Title: Jaguar XJR-9: Owner’s Workshop Manual
Author: Michael Cotton
Published by: Haynes Publishing; haynes.com
164 pages; hardback
Price: £25.00 (but at the time of writing, currently on offer on the Haynes website at £18.75)
Kieron Fennelly delves into a volume covering the history and development of Jaguar’s iconic XJR-9, and the races in which it participated.
Jaguar won Le Mans not five, but seven times, but whereas the fifties victories of the C and D types have become the stuff of legend, Jaguar’s subsequent victories in 1988 and 1990 and indeed its many wins in Group C over half a dozen seasons are somewhat forgotten. Now author and journalist Michael Cotton has set this to right. His compelling account describes how top class racer and team manager Tom Walkinshaw, recruited by the charismatic Jaguar CEO John Egan, graduated from successfully campaigning the XJS in touring car championships to building a competitive Group C racing car. Designed by Tony Southgate, in the space of three seasons, the XJR would end the decade-long Porsche domination of this premier division of sports car racing. The XJR series comprised spectacular cars with 6 and 7 litre V12 engines, the 1988 XJR-9 producing an impressive 750 naturally aspirated horsepower. Then the rules changed, limiting capacity to 3.5 litres. However, Jaguar Motorsport was not deflected: It built a turbocharged 3.5 again rated at 750 bhp, which rewarded the company with a seventh Le Mans win in 1990. After the Ford takeover of Jaguar, racing activities were wound down, yet privately-run XJRs continued to do well for another three seasons. In 1991, a one make series, the Jaguar Intercontinental Challenge, featured a limited edition XJR-15, an extraordinarily handsome Peter Stevens-styled road car that Walkinshaw hoped to market and cash in on Jaguar’s Le Mans success. However, as the author explains, Jaguar already had its own supercar, the XJ 220 in the wings so in the end a mere 53 XJR-15s were built. A fascinating footnote is that in 1997 when Walkinshaw undertook to prepare a Le Mans competitor for Mazda, he used the monocoque originally designed more than a decade earlier for the XJRs.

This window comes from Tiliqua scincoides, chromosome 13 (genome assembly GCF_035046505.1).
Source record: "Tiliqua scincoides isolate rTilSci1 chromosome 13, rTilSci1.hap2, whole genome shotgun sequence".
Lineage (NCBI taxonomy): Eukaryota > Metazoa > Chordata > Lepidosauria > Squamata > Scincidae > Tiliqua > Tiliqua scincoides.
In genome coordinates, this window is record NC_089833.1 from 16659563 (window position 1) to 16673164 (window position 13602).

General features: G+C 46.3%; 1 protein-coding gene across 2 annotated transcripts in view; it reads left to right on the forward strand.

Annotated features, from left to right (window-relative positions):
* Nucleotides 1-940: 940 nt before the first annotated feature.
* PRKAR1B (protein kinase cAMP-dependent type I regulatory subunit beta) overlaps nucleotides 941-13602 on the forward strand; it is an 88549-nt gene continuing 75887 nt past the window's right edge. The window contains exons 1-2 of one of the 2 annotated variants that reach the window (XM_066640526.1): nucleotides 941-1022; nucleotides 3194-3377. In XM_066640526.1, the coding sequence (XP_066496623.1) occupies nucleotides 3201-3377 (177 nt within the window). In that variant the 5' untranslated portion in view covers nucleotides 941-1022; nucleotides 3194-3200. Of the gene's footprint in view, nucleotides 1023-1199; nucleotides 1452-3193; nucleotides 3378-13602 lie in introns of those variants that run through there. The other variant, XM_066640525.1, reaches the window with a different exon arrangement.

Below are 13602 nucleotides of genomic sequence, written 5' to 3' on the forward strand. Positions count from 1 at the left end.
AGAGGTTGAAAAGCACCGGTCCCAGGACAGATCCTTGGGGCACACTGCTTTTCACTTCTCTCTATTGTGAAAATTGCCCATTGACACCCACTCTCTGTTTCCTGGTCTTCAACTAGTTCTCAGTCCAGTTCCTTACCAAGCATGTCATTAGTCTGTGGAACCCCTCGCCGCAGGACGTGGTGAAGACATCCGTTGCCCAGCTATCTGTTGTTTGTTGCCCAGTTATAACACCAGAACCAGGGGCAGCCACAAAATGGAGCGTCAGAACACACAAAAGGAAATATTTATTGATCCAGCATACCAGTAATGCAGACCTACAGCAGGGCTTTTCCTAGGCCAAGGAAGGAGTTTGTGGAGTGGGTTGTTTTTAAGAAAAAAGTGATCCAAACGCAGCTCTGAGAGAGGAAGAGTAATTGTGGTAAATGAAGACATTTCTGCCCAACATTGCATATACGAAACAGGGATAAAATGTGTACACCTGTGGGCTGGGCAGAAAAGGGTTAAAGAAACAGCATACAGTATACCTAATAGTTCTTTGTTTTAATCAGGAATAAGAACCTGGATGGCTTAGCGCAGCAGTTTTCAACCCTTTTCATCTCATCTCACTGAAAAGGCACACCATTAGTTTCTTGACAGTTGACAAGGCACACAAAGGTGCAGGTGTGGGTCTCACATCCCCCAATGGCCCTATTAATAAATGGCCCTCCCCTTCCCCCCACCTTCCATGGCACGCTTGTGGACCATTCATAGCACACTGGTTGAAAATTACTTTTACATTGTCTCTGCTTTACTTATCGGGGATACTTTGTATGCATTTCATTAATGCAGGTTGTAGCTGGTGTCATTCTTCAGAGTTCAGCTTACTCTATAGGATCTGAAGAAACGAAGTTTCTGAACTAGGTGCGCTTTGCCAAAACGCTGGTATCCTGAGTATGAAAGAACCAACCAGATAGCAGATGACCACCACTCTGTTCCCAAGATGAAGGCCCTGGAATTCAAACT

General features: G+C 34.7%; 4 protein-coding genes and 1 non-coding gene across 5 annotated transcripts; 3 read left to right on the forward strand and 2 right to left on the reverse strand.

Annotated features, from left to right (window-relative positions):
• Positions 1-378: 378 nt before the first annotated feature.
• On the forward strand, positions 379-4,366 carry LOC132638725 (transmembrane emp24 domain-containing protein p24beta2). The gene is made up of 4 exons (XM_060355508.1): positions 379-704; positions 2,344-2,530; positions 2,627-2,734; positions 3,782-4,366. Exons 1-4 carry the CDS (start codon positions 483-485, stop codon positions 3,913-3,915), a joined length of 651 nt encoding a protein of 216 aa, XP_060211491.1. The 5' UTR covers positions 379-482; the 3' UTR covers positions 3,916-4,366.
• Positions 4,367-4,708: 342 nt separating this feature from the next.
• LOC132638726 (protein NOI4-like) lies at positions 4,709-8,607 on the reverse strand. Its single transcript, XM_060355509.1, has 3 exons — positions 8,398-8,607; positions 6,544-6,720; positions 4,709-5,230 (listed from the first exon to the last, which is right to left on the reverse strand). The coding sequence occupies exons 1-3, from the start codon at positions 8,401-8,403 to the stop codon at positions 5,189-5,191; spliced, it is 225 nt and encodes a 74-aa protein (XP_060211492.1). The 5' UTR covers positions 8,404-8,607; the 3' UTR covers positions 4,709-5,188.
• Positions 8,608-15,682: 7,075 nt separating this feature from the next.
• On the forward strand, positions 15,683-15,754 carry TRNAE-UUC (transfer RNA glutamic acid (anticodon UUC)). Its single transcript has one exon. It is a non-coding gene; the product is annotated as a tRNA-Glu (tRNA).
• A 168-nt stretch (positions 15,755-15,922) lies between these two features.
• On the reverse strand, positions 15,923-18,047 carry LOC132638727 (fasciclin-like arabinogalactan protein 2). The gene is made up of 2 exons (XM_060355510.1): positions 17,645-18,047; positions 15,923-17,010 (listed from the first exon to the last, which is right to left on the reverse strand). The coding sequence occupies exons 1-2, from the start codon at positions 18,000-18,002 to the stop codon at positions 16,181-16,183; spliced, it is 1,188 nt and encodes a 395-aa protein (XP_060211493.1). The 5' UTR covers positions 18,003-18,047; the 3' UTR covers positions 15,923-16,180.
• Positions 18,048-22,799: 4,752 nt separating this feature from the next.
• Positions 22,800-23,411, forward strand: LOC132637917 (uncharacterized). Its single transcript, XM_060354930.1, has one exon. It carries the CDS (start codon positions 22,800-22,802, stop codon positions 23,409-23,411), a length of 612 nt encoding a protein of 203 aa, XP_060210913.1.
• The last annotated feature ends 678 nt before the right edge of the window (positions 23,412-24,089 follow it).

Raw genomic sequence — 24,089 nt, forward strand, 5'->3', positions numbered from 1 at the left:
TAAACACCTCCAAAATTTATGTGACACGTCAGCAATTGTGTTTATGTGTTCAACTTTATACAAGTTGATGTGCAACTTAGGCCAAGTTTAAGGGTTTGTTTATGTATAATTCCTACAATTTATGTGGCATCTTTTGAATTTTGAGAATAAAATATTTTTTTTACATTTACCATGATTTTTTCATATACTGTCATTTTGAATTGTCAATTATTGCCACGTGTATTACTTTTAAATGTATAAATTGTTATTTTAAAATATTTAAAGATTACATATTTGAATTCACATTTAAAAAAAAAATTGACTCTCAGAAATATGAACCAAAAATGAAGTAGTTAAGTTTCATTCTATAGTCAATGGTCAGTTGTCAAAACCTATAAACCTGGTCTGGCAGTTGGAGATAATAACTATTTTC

Despite Jaguar’s distinctly limited budgets, the carbon fibre-bodied Jaguar XJR racers were well engineered and built. Win Percy’s dramatic accident on the Mulsanne straight in 1987, recalled graphically by the driver himself on page 65, saw the car take off and flip through the air at 200 mph after a tyre burst and blew off part of the rear bodywork. It finally came to rest almost half a mile further on yet the carbon tub remained intact and Percy emerged shaken, but unscathed from the wreck.
The book recounts the historical background, describes the races over the seasons during which these Jaguars were active and profiles the drivers; indeed the author himself reported on many of these races at the time as an independent motorsport correspondent. Final chapters dealing with build and technical development of the XJRs themselves are supported by the excellent photography from former Jaguar World editor Paul Skilleter. This is a timely and authoritative work on a slightly neglected area of British motorsport history.